Other things you can do when dealing with a more severe case, include mixing your dogs food with your hands. This will leave your scent on the food, and in dog world, leaders eat first. You can also buy two bowls that look exactly alike. One for the dog to use and one for you. Put some cereal in the clean bowl and have your dog sit and watch you while you eat it. Then give your dog their bowl with the dog food in it. What your dog just saw was you eating first and it sends a clear message. If a dog knows who the pack leader is, he can relax; being a leader is stressful on dogs, always having to worry about resources and protection! Whew! They are much happier leaving those hard jobs to some one else, namely, you.

So, after reading all of this, you wonder: "What can I do?" Well, the easiest thing you can do is to spread the word by passing all 6 blogs around to all of your friends, neighbors and relatives and encouraging them to do the same. If you are the proud parent of a pit bull, I would highly recommend having your dog CGC certified. The CGC (Canine Good Citizen) is a nationally recognized certificate issued by the AKC. (American Kennel Club) It is a 10 item basic temperament/obedience test that takes about 20-30 minutes to complete. You can go to the AKC's web site to search for evaluators/trainers in your area, and to view the items on the test. A pit bull with a CGC is truly a beautiful thing. In some cases, rental agencies and insurance companies that would normally turn the breed away, will make exceptions for dogs who have earned their CGC certificate. It is a huge step forward to having your dog become a true ambassador of the breed.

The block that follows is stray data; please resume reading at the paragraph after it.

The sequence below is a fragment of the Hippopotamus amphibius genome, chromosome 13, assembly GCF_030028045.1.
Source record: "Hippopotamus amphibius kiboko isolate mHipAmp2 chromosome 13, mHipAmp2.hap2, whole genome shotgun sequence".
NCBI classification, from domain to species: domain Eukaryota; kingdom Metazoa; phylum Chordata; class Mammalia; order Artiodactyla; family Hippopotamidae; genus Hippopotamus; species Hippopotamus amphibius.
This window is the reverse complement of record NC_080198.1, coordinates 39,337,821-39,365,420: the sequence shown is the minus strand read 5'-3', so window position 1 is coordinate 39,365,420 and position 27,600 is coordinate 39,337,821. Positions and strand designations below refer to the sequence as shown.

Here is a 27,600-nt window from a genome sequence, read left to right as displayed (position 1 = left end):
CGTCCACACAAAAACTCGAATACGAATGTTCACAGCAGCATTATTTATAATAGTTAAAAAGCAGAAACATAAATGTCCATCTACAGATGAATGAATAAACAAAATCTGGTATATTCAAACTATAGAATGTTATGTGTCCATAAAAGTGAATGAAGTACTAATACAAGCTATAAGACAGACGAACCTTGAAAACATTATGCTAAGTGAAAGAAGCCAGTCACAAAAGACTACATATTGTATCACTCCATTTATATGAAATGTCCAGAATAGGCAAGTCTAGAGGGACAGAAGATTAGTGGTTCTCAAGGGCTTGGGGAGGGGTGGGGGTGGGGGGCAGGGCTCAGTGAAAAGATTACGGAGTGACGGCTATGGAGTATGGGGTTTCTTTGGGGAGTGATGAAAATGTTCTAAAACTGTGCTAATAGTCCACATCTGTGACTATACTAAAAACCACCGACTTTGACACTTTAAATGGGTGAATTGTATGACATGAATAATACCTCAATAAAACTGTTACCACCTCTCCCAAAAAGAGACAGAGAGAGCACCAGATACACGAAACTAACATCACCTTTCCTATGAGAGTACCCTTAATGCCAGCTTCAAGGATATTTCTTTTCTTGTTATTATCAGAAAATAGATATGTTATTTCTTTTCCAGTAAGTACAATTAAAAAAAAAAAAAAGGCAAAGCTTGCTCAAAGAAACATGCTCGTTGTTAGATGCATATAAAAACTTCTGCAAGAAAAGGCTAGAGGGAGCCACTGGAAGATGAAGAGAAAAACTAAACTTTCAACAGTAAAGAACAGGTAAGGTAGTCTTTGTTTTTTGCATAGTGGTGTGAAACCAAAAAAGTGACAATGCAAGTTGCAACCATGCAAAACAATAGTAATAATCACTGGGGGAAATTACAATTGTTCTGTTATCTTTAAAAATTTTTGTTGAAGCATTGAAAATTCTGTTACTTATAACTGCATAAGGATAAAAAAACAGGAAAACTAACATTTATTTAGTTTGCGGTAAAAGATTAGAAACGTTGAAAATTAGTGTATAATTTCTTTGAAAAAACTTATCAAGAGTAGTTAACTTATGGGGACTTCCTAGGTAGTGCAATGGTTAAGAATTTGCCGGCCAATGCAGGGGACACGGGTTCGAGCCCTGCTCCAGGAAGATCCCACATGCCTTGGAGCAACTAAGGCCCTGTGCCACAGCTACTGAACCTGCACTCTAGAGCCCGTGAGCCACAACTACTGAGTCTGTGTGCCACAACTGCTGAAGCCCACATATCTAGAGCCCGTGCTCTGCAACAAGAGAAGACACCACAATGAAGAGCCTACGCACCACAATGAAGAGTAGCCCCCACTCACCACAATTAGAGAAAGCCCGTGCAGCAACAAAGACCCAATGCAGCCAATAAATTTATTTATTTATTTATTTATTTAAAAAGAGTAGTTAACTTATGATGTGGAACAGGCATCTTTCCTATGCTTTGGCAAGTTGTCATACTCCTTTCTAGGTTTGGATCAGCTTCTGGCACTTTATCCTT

If you only take one thing away from all of this, please remember: Pit Bulls are just dogs; four legs, two eyes, one heart.
They are not monsters who are going to creep into your house at night and eat your children.
In fact, let me put it this way.....
Pit bulls are responsible on average, for 2 deaths a year.
Fifty people a year die after drowning in 5 gallons of water.
150 people die every year when a coconut falls on their head! Therefore you are more likely to be killed by a palm tree, than a pit bull!
320 people die in their bathtubs every year, but we never hear talk about banning them!
The sad reality is that with the millions of pits euthanized in shelters across the country (and world!) a pit is half a million times more likely to be killed by a human, than the other way around...

Thanks for spread the word...!

Wednesday, October 7, 2009

Pit Bull Education 5

Well, here we are; we have arrived at the topic of dog fighting. It is not my favorite subject, but one cannot have a discussion about pit bulls and not bring this to here we go: The real American Pit Bull is 100% opposed to dog fighting. Dog fighting is a disgusting, heinous human endeavor, an abusive act perpetrated against dogdom, and there is NEVER any excuse for dog fighting.

The HSUS offers a $5000 reward for reporting dog fighting in your area. (Must lead to arrest/conviction) 202-452-1100, call it, make a difference.

To help you identify possible offenders, here is a list of what to look for; signs of cruelty include: Scars, (on males the scars will mostly be on their heads, faces and chests, on the females look for them on their backs.) Cropped ears and tails on the males, sharpened teeth on the males and no teeth on the females, and over bred females.